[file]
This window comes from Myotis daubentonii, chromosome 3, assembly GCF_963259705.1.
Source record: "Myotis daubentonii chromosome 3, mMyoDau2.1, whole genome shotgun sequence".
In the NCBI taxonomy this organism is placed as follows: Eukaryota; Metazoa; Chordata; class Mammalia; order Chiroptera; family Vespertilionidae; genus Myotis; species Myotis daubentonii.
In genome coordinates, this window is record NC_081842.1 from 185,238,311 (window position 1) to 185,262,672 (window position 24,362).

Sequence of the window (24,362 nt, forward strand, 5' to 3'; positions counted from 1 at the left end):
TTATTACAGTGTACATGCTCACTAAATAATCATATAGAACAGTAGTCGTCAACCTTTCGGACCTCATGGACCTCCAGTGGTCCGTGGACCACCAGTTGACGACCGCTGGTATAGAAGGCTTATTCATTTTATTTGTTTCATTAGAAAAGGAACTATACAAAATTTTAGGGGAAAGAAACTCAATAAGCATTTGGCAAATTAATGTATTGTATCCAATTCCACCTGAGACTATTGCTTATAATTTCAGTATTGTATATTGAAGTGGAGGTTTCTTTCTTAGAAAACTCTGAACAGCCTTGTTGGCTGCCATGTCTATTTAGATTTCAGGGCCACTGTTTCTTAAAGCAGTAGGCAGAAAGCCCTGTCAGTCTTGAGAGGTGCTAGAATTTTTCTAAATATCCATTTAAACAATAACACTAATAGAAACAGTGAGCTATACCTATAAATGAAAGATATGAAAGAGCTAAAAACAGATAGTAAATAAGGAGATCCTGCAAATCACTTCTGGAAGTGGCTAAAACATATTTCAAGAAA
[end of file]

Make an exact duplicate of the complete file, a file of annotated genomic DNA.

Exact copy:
This window comes from Myotis daubentonii, chromosome 3, assembly GCF_963259705.1.
Source record: "Myotis daubentonii chromosome 3, mMyoDau2.1, whole genome shotgun sequence".
In the NCBI taxonomy this organism is placed as follows: Eukaryota; Metazoa; Chordata; class Mammalia; order Chiroptera; family Vespertilionidae; genus Myotis; species Myotis daubentonii.
In genome coordinates, this window is record NC_081842.1 from 185,238,311 (window position 1) to 185,262,672 (window position 24,362).

Sequence of the window (24,362 nt, forward strand, 5' to 3'; positions counted from 1 at the left end):
TTATTACAGTGTACATGCTCACTAAATAATCATATAGAACAGTAGTCGTCAACCTTTCGGACCTCATGGACCTCCAGTGGTCCGTGGACCACCAGTTGACGACCGCTGGTATAGAAGGCTTATTCATTTTATTTGTTTCATTAGAAAAGGAACTATACAAAATTTTAGGGGAAAGAAACTCAATAAGCATTTGGCAAATTAATGTATTGTATCCAATTCCACCTGAGACTATTGCTTATAATTTCAGTATTGTATATTGAAGTGGAGGTTTCTTTCTTAGAAAACTCTGAACAGCCTTGTTGGCTGCCATGTCTATTTAGATTTCAGGGCCACTGTTTCTTAAAGCAGTAGGCAGAAAGCCCTGTCAGTCTTGAGAGGTGCTAGAATTTTTCTAAATATCCATTTAAACAATAACACTAATAGAAACAGTGAGCTATACCTATAAATGAAAGATATGAAAGAGCTAAAAACAGATAGTAAATAAGGAGATCCTGCAAATCACTTCTGGAAGTGGCTAAAACATATTTCAAGAAA